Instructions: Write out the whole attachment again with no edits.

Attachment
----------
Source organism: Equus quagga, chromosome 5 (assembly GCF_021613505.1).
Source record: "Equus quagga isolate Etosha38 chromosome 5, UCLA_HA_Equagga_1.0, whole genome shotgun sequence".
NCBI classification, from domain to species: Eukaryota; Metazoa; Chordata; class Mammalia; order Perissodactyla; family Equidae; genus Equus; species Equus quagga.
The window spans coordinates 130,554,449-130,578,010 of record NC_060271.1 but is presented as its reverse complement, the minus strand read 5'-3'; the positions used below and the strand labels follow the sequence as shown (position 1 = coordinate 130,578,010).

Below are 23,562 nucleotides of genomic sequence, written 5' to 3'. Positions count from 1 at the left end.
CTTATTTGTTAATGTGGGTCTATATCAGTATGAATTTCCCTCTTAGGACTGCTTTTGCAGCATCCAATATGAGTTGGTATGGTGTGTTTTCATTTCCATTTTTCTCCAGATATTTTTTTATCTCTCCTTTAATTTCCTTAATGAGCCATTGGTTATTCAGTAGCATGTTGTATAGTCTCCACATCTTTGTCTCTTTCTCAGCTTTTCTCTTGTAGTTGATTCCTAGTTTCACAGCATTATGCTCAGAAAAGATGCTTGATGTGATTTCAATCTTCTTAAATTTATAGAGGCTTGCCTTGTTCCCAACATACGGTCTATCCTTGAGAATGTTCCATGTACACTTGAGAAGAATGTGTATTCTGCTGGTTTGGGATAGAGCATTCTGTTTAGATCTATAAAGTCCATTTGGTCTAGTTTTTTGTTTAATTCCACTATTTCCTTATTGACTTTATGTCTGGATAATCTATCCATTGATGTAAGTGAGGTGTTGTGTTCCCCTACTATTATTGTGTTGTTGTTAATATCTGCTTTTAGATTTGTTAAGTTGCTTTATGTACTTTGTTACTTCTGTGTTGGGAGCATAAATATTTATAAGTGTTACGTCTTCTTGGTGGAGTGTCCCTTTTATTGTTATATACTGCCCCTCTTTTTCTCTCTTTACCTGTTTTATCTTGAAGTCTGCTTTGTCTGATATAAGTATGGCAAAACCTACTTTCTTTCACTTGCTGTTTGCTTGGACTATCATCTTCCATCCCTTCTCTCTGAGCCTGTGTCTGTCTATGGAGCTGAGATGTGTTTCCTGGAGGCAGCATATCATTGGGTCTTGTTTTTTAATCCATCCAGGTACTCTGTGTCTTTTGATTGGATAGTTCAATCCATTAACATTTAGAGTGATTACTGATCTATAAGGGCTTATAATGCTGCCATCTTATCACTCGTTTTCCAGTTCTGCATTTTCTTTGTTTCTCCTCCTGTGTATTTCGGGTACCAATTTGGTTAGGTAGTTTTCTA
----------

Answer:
Source organism: Equus quagga, chromosome 5 (assembly GCF_021613505.1).
Source record: "Equus quagga isolate Etosha38 chromosome 5, UCLA_HA_Equagga_1.0, whole genome shotgun sequence".
NCBI classification, from domain to species: Eukaryota; Metazoa; Chordata; class Mammalia; order Perissodactyla; family Equidae; genus Equus; species Equus quagga.
The window spans coordinates 130,554,449-130,578,010 of record NC_060271.1 but is presented as its reverse complement, the minus strand read 5'-3'; the positions used below and the strand labels follow the sequence as shown (position 1 = coordinate 130,578,010).

Below are 23,562 nucleotides of genomic sequence, written 5' to 3'. Positions count from 1 at the left end.
CTTATTTGTTAATGTGGGTCTATATCAGTATGAATTTCCCTCTTAGGACTGCTTTTGCAGCATCCAATATGAGTTGGTATGGTGTGTTTTCATTTCCATTTTTCTCCAGATATTTTTTTATCTCTCCTTTAATTTCCTTAATGAGCCATTGGTTATTCAGTAGCATGTTGTATAGTCTCCACATCTTTGTCTCTTTCTCAGCTTTTCTCTTGTAGTTGATTCCTAGTTTCACAGCATTATGCTCAGAAAAGATGCTTGATGTGATTTCAATCTTCTTAAATTTATAGAGGCTTGCCTTGTTCCCAACATACGGTCTATCCTTGAGAATGTTCCATGTACACTTGAGAAGAATGTGTATTCTGCTGGTTTGGGATAGAGCATTCTGTTTAGATCTATAAAGTCCATTTGGTCTAGTTTTTTGTTTAATTCCACTATTTCCTTATTGACTTTATGTCTGGATAATCTATCCATTGATGTAAGTGAGGTGTTGTGTTCCCCTACTATTATTGTGTTGTTGTTAATATCTGCTTTTAGATTTGTTAAGTTGCTTTATGTACTTTGTTACTTCTGTGTTGGGAGCATAAATATTTATAAGTGTTACGTCTTCTTGGTGGAGTGTCCCTTTTATTGTTATATACTGCCCCTCTTTTTCTCTCTTTACCTGTTTTATCTTGAAGTCTGCTTTGTCTGATATAAGTATGGCAAAACCTACTTTCTTTCACTTGCTGTTTGCTTGGACTATCATCTTCCATCCCTTCTCTCTGAGCCTGTGTCTGTCTATGGAGCTGAGATGTGTTTCCTGGAGGCAGCATATCATTGGGTCTTGTTTTTTAATCCATCCAGGTACTCTGTGTCTTTTGATTGGATAGTTCAATCCATTAACATTTAGAGTGATTACTGATCTATAAGGGCTTATAATGCTGCCATCTTATCACTCGTTTTCCAGTTCTGCATTTTCTTTGTTTCTCCTCCTGTGTATTTCGGGTACCAATTTGGTTAGGTAGTTTTCTA